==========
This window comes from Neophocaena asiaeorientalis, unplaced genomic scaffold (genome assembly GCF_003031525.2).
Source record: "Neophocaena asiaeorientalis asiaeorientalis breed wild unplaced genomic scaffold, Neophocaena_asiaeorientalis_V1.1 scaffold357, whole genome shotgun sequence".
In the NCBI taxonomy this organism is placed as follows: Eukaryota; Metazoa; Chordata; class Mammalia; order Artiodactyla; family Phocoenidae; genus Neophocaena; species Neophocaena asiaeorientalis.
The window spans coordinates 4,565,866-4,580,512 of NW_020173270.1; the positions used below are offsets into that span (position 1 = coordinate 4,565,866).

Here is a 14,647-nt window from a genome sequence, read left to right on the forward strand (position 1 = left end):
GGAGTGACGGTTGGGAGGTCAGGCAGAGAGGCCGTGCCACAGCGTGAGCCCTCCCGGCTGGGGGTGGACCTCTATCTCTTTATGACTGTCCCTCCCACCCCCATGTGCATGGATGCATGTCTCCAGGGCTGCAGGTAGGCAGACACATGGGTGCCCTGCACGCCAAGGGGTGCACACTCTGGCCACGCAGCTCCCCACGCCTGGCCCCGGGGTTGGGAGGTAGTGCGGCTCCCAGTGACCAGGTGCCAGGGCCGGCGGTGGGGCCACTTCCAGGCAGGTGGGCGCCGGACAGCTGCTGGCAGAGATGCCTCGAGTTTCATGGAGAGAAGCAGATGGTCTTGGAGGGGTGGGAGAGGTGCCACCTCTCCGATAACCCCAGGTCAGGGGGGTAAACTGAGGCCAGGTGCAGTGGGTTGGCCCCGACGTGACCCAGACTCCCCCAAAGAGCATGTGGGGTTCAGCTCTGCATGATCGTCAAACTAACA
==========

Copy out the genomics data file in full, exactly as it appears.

This window comes from Neophocaena asiaeorientalis, unplaced genomic scaffold (genome assembly GCF_003031525.2).
Source record: "Neophocaena asiaeorientalis asiaeorientalis breed wild unplaced genomic scaffold, Neophocaena_asiaeorientalis_V1.1 scaffold357, whole genome shotgun sequence".
In the NCBI taxonomy this organism is placed as follows: Eukaryota; Metazoa; Chordata; class Mammalia; order Artiodactyla; family Phocoenidae; genus Neophocaena; species Neophocaena asiaeorientalis.
The window spans coordinates 4,565,866-4,580,512 of NW_020173270.1; the positions used below are offsets into that span (position 1 = coordinate 4,565,866).

Here is a 14,647-nt window from a genome sequence, read left to right on the forward strand (position 1 = left end):
GGAGTGACGGTTGGGAGGTCAGGCAGAGAGGCCGTGCCACAGCGTGAGCCCTCCCGGCTGGGGGTGGACCTCTATCTCTTTATGACTGTCCCTCCCACCCCCATGTGCATGGATGCATGTCTCCAGGGCTGCAGGTAGGCAGACACATGGGTGCCCTGCACGCCAAGGGGTGCACACTCTGGCCACGCAGCTCCCCACGCCTGGCCCCGGGGTTGGGAGGTAGTGCGGCTCCCAGTGACCAGGTGCCAGGGCCGGCGGTGGGGCCACTTCCAGGCAGGTGGGCGCCGGACAGCTGCTGGCAGAGATGCCTCGAGTTTCATGGAGAGAAGCAGATGGTCTTGGAGGGGTGGGAGAGGTGCCACCTCTCCGATAACCCCAGGTCAGGGGGGTAAACTGAGGCCAGGTGCAGTGGGTTGGCCCCGACGTGACCCAGACTCCCCCAAAGAGCATGTGGGGTTCAGCTCTGCATGATCGTCAAACTAACA